Striking a ‘G’ note on schizophrenia

Germany’s Boehringer Ingelheim and California’s Arena Pharmaceuticals collaborate in GPCR deal

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INGELHEIM, Germany—Aimed at strengthening research in schizophrenia and other psychiatric diseases while alleviating the high cost and social burden of mental illness, Boehringer Ingelheim and San Diego-based Arena Pharmaceuticals Inc. have signed an exclusive agreement to jointly research drug candidates which target a G protein-coupled receptor (GPCR) of orphan central nervous system (CNS) receptors.
The new partnership, announced Jan. 13, combines Arena’s expertise in GPCR-focused drug discovery and development with Boehringer Ingelheim’s unique approach to CNS research and development, particularly in bringing novel therapeutic medications to the market for high unmet medical needs.
Julia Meyer-Kleinmann, executive director of corporate communications at Boehringer Ingelheim, tells DDNews, “The first indication of focus for this partnership is indeed schizophrenia and symptom domains related to it. However, the companies will jointly conduct research to identify additional drug candidates deemed suitable for continued research and development as therapeutic compounds for various disease indications.”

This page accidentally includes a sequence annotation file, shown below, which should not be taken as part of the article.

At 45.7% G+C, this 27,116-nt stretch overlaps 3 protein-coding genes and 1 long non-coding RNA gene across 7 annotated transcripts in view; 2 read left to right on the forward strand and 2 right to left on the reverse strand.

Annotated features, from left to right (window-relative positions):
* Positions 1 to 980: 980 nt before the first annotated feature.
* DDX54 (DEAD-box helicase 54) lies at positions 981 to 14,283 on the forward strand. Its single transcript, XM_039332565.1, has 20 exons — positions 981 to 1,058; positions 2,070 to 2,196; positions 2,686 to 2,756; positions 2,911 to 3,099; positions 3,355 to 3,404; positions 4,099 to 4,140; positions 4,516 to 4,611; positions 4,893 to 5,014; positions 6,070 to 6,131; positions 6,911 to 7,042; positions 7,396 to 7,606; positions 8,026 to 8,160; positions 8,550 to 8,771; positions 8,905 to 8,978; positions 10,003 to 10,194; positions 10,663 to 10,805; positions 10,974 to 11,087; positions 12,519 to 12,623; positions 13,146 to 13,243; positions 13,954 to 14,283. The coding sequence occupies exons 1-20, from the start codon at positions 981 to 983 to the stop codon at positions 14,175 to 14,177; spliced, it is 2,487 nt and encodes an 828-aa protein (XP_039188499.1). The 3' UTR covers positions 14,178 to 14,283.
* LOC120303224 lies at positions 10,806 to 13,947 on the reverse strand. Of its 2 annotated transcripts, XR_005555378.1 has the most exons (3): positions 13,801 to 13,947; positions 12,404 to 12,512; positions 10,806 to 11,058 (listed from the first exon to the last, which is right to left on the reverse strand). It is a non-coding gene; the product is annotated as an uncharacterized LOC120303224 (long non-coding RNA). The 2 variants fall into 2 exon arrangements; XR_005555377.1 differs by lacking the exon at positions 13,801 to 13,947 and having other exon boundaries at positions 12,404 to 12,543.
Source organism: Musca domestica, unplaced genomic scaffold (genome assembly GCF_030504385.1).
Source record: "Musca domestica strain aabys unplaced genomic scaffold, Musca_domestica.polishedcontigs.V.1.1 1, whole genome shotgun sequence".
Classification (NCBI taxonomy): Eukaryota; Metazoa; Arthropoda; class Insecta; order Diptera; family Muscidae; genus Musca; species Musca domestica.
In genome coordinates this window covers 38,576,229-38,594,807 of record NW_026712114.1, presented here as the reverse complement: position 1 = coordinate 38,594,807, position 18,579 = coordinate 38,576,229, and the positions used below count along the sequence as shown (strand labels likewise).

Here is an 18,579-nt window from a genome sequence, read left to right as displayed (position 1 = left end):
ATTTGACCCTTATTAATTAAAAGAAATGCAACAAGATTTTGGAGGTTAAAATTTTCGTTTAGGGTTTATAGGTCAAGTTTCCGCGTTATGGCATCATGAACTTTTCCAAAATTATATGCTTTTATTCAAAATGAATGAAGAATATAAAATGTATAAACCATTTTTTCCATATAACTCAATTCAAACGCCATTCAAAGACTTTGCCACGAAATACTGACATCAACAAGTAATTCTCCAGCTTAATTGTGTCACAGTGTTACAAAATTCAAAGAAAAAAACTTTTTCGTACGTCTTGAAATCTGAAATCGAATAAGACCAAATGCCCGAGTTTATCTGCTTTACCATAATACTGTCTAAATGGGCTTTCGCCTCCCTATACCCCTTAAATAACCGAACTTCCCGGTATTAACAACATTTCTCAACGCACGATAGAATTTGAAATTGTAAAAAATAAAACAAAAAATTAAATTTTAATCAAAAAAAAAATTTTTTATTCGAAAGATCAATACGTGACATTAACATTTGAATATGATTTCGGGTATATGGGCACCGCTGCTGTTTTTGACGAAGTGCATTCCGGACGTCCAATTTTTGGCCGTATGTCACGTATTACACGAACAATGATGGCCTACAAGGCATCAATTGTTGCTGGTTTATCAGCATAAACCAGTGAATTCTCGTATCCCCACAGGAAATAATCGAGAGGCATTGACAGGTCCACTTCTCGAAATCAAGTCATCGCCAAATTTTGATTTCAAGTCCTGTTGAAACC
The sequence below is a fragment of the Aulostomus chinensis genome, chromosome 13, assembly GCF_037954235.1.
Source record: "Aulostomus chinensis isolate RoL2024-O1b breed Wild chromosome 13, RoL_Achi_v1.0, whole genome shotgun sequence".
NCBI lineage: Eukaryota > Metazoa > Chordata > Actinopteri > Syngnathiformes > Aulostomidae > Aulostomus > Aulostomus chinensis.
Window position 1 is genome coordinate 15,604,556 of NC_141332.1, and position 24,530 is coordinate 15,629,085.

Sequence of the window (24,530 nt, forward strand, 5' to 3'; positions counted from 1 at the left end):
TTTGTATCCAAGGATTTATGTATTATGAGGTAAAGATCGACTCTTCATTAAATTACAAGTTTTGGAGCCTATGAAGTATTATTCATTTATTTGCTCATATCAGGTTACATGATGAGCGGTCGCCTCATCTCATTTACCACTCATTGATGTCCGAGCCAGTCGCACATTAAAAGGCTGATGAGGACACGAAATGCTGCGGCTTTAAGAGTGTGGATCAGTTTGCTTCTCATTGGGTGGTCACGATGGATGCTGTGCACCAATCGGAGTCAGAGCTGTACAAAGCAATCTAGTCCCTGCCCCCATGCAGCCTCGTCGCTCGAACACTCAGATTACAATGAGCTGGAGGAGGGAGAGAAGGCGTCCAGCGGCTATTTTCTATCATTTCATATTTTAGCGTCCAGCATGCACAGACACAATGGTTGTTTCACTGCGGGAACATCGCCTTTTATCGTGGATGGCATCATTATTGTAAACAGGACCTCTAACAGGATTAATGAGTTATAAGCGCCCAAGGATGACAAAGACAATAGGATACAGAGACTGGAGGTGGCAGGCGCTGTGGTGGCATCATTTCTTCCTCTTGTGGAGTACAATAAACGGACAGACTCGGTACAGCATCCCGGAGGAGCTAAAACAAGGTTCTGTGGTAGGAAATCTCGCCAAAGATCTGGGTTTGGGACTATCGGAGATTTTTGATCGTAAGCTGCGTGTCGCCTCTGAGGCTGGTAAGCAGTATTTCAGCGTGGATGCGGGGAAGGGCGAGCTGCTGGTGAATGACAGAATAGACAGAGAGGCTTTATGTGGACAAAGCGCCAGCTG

Under the terms of the agreement, Arena is to provide Boehringer Ingelheim with exclusive rights to its internally discovered compounds and intellectual property for an orphan CNS receptor and exclusive worldwide rights to develop, manufacture and commercialize any products that come out of the collaboration. In turn, Arena is eligible to receive payments of up to $262 million in milestones in the case of full commercial success, including an upfront payment and research funding. Arena is also expected to receive tiered royalties on future sales of products arising from the collaboration.
In the meantime, both companies will conduct research to identify additional drug candidates suitable for continued research and development as therapeutic compounds for various diseases.
“This agreement reflects our new corporate focus to enter into collaboration opportunities at various stages of development,” Harry F. Hixson Jr., Arena’s interim CEO, stated in a news release. “Collaborations are an essential part of our drug discovery and development efforts, so we are pleased to be part of this shared goal to identify novel drugs targeting an orphan CNS receptor with Boehringer Ingelheim, which possesses demonstrated capabilities in research, development, manufacturing and marketing of pharmaceutical products.”
Corporate Senior Vice President Clive R. Wood, head of discovery research at Boehringer Ingelheim, said, “We are delighted to enter into this new collaboration with Arena. We believe that this alliance with Arena will allow us to deliver innovative new medicines for the treatment of patients with psychiatric diseases such as schizophrenia and contribute to our vision of helping the millions of people with mental illness to live fuller, more independent lives, longer.”